Kaitlin Ugolik is a brooklyn-based journalist who writes and edits stories about the law, health, finance, technology and the media.

To Veg or Not to Veg, Pt. 2

It’s been a while since I’ve talked about how the media covers science, but this brouhaha over whether or not a vegetarian diet can kill you seems like too good of an opportunity to miss. (This is titled Part 2 because I wrote about some studies on vegetarianism on this blog exactly two years ago today. Whoa.)

Last week, the New York Post and others reported that a Cornell University study showed that long-term vegetarianism can lead to a genetic mutation that makes people more likely to develop colon cancer and heart disease.

The problem? The study didn’t say that.

On Friday, Vice published this takedown of the coverage of the study, talking to the actual researchers who conducted it. What a novel idea! The researchers did, in fact, find that long-term vegetarians have a gene variant – not a mutation caused by vegetarianism, but a variant that may have evolved in the genes of vegetarian cultures, such as that of India. This variant means these people produce synthetic versions of different fatty acids. An overabundance of fatty acids = inflammation, according to these researchers, so, in fact, people with this genetic variance are better off sticking with a vegetarian diet. If they don’t, they could overload on omega-3s and omega-6s and suffer from inflammation and, potentially, disease. This is complicated, so it’s easy to see why many publications looking for a headline didn’t quite understand it.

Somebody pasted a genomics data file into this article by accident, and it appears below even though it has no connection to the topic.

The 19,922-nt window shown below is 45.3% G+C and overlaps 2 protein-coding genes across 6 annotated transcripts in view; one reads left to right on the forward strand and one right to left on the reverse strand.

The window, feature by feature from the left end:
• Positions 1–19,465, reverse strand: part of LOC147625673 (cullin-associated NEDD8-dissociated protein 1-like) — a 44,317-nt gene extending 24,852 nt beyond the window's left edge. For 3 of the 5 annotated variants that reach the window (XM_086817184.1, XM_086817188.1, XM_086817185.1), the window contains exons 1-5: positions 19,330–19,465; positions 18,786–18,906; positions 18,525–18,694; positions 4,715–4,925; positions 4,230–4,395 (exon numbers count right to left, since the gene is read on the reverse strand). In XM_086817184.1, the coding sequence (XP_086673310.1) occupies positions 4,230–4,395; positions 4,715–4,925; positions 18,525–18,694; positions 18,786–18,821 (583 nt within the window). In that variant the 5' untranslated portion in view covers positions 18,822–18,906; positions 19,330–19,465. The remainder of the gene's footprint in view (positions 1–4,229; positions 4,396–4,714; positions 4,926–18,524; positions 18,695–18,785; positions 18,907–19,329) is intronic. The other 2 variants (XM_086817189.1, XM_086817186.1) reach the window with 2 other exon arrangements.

What does it actually mean in practice? It seems to be more anthropological than medical. “Our claim is that, to put it simply: you need to have a diet that is matched to your genes,” one of the researchers told Vice.

As I learned when reporting this big feature last year, genetics is a very complex field of study. It is easy to get wrong. I actually made a mistake in the initial version of my story because I was confused about the way a specific gene therapy worked. I fixed the mistake, and I didn’t write a sensational headline about it, but what I’m saying is that I understand. This stuff is tough. It’s so important though, and we have to do better.

The Vice story came to another persuasive conclusion as to why so many publications got this wrong: they don’t like vegetarians. As a person who was a vegetarian for more than three years, I have to say I can believe it!

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